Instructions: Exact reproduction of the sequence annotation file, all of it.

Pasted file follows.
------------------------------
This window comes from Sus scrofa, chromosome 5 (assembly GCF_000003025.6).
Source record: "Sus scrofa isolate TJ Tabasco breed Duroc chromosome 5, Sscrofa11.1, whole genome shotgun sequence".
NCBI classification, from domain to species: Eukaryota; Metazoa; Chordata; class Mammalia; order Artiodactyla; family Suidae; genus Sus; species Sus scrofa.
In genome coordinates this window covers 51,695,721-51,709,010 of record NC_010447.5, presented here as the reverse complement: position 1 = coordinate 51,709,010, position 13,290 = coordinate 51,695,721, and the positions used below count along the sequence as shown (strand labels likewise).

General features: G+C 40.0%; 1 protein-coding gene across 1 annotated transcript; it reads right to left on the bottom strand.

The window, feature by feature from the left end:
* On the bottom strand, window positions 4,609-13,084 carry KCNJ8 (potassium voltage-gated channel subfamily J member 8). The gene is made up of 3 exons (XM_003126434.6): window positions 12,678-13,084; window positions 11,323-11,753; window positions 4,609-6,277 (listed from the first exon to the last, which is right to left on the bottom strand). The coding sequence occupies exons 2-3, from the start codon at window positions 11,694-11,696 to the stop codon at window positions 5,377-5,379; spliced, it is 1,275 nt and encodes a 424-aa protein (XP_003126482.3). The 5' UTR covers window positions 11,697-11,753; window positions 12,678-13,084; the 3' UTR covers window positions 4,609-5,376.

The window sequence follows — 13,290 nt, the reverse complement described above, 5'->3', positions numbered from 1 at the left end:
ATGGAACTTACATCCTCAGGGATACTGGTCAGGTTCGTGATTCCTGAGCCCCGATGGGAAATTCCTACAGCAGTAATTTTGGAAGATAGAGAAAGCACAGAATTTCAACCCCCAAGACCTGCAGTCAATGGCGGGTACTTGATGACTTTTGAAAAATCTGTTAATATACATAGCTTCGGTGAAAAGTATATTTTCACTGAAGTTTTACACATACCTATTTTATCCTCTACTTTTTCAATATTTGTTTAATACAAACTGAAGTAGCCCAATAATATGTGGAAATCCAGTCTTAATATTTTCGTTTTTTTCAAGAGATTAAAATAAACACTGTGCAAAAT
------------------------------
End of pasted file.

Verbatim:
This window comes from Sus scrofa, chromosome 5 (assembly GCF_000003025.6).
Source record: "Sus scrofa isolate TJ Tabasco breed Duroc chromosome 5, Sscrofa11.1, whole genome shotgun sequence".
NCBI classification, from domain to species: Eukaryota; Metazoa; Chordata; class Mammalia; order Artiodactyla; family Suidae; genus Sus; species Sus scrofa.
In genome coordinates this window covers 51,695,721-51,709,010 of record NC_010447.5, presented here as the reverse complement: position 1 = coordinate 51,709,010, position 13,290 = coordinate 51,695,721, and the positions used below count along the sequence as shown (strand labels likewise).

General features: G+C 40.0%; 1 protein-coding gene across 1 annotated transcript; it reads right to left on the bottom strand.

The window, feature by feature from the left end:
* On the bottom strand, window positions 4,609-13,084 carry KCNJ8 (potassium voltage-gated channel subfamily J member 8). The gene is made up of 3 exons (XM_003126434.6): window positions 12,678-13,084; window positions 11,323-11,753; window positions 4,609-6,277 (listed from the first exon to the last, which is right to left on the bottom strand). The coding sequence occupies exons 2-3, from the start codon at window positions 11,694-11,696 to the stop codon at window positions 5,377-5,379; spliced, it is 1,275 nt and encodes a 424-aa protein (XP_003126482.3). The 5' UTR covers window positions 11,697-11,753; window positions 12,678-13,084; the 3' UTR covers window positions 4,609-5,376.

The window sequence follows — 13,290 nt, the reverse complement described above, 5'->3', positions numbered from 1 at the left end:
ATGGAACTTACATCCTCAGGGATACTGGTCAGGTTCGTGATTCCTGAGCCCCGATGGGAAATTCCTACAGCAGTAATTTTGGAAGATAGAGAAAGCACAGAATTTCAACCCCCAAGACCTGCAGTCAATGGCGGGTACTTGATGACTTTTGAAAAATCTGTTAATATACATAGCTTCGGTGAAAAGTATATTTTCACTGAAGTTTTACACATACCTATTTTATCCTCTACTTTTTCAATATTTGTTTAATACAAACTGAAGTAGCCCAATAATATGTGGAAATCCAGTCTTAATATTTTCGTTTTTTTCAAGAGATTAAAATAAACACTGTGCAAAAT